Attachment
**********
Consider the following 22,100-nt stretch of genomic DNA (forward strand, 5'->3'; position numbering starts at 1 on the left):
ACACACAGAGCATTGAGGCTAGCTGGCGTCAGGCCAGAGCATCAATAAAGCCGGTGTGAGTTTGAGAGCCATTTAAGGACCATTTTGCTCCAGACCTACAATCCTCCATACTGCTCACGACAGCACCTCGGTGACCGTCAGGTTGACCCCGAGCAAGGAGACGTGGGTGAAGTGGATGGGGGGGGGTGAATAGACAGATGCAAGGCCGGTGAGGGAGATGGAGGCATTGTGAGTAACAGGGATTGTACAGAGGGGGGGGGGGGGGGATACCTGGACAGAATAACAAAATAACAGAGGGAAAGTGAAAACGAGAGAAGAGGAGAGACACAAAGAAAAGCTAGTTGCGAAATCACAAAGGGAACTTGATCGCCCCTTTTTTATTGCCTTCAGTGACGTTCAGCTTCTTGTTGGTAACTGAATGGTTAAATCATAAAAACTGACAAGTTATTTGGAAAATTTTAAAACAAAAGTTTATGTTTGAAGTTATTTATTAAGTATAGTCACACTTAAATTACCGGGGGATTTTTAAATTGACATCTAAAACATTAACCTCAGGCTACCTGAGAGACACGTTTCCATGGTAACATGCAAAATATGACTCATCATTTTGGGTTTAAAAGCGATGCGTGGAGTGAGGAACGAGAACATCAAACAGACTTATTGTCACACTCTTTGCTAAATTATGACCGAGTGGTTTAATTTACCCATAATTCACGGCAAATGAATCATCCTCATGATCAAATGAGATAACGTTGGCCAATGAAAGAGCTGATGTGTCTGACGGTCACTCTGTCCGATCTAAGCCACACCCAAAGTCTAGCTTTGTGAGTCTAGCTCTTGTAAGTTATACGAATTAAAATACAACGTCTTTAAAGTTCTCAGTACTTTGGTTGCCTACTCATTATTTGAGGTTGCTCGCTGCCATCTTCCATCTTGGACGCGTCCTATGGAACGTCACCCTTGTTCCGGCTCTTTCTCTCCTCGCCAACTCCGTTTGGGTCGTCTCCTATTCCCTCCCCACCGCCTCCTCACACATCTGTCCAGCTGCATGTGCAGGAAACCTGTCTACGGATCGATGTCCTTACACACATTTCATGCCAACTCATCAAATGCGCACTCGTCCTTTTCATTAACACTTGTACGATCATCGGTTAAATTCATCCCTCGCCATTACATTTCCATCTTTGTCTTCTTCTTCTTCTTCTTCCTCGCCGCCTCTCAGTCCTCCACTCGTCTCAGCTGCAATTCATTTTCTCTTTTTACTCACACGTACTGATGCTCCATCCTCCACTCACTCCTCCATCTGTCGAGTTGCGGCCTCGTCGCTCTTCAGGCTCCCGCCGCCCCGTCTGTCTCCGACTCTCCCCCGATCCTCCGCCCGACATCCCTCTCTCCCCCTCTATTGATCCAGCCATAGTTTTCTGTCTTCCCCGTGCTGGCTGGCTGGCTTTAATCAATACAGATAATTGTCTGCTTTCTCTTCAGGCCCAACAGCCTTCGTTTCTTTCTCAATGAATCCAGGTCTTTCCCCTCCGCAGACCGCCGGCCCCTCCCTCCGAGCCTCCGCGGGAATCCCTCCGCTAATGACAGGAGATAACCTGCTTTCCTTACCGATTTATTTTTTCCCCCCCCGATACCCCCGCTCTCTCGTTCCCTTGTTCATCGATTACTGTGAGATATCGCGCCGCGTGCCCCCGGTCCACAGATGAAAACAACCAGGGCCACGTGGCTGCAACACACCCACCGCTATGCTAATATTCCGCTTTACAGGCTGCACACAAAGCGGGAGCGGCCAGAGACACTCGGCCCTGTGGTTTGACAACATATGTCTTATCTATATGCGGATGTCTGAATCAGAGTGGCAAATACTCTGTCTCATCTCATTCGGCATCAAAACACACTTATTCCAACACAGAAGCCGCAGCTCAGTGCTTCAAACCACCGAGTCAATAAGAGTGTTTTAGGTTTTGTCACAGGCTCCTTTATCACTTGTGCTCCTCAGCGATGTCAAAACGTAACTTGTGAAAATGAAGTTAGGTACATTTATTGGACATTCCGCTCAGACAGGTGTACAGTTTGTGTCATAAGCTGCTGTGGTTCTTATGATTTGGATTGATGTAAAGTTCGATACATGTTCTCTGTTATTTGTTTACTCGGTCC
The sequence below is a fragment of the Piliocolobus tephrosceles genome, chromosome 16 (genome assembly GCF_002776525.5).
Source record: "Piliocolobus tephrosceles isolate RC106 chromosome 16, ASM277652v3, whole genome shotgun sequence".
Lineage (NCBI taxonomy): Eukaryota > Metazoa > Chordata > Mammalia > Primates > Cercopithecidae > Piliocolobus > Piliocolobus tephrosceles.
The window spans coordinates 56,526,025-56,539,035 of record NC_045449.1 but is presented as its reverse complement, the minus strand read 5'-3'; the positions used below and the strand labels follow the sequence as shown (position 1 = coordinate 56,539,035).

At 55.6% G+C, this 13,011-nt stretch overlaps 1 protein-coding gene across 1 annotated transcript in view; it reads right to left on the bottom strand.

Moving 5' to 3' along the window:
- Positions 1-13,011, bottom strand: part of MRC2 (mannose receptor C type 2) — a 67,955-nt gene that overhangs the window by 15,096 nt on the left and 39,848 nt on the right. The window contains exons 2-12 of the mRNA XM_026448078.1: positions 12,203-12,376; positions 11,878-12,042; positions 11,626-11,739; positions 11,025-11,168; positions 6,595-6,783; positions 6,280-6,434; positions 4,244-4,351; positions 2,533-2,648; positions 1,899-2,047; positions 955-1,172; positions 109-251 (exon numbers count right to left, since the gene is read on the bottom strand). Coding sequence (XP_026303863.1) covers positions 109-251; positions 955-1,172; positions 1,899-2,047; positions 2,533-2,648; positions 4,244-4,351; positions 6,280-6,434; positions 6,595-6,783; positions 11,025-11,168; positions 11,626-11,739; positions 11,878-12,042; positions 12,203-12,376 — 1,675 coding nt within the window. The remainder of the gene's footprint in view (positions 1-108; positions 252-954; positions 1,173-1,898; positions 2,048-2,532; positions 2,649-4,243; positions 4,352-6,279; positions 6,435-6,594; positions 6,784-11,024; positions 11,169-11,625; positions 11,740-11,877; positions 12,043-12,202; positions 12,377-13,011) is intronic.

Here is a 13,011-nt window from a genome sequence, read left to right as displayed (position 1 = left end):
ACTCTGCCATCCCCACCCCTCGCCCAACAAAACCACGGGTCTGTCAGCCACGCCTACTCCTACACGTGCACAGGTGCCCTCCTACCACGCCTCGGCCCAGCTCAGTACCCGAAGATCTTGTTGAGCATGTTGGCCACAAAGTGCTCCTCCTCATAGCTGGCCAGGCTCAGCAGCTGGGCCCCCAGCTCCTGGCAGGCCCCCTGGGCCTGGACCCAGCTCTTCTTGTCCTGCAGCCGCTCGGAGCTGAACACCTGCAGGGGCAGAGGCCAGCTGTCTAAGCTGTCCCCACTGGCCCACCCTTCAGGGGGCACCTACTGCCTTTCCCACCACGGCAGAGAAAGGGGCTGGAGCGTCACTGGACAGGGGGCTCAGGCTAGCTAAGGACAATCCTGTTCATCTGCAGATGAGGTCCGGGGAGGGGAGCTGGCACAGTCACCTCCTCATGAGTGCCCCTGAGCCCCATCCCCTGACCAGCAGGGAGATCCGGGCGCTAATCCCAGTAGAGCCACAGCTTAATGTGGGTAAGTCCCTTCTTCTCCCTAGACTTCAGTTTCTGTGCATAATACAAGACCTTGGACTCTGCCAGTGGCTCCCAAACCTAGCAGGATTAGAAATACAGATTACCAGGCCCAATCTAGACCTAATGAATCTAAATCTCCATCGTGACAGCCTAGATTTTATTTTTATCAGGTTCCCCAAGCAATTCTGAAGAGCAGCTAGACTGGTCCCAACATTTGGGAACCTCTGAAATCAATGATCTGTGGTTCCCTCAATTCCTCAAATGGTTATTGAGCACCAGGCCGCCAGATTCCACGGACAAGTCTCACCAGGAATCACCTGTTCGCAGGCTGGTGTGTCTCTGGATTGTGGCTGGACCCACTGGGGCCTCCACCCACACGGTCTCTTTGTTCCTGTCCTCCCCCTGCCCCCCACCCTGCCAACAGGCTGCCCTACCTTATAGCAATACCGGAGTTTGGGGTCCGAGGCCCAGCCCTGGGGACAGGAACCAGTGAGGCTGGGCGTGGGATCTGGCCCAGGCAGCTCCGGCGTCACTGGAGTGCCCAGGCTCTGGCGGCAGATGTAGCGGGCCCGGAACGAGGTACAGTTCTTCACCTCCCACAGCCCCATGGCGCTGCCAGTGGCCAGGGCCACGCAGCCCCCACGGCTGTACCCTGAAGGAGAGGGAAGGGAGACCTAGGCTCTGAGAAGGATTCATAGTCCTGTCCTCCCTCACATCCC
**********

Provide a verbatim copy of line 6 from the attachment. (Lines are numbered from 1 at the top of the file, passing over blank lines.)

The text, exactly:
The window spans coordinates 56,526,025-56,539,035 of record NC_045449.1 but is presented as its reverse complement, the minus strand read 5'-3'; the positions used below and the strand labels follow the sequence as shown (position 1 = coordinate 56,539,035).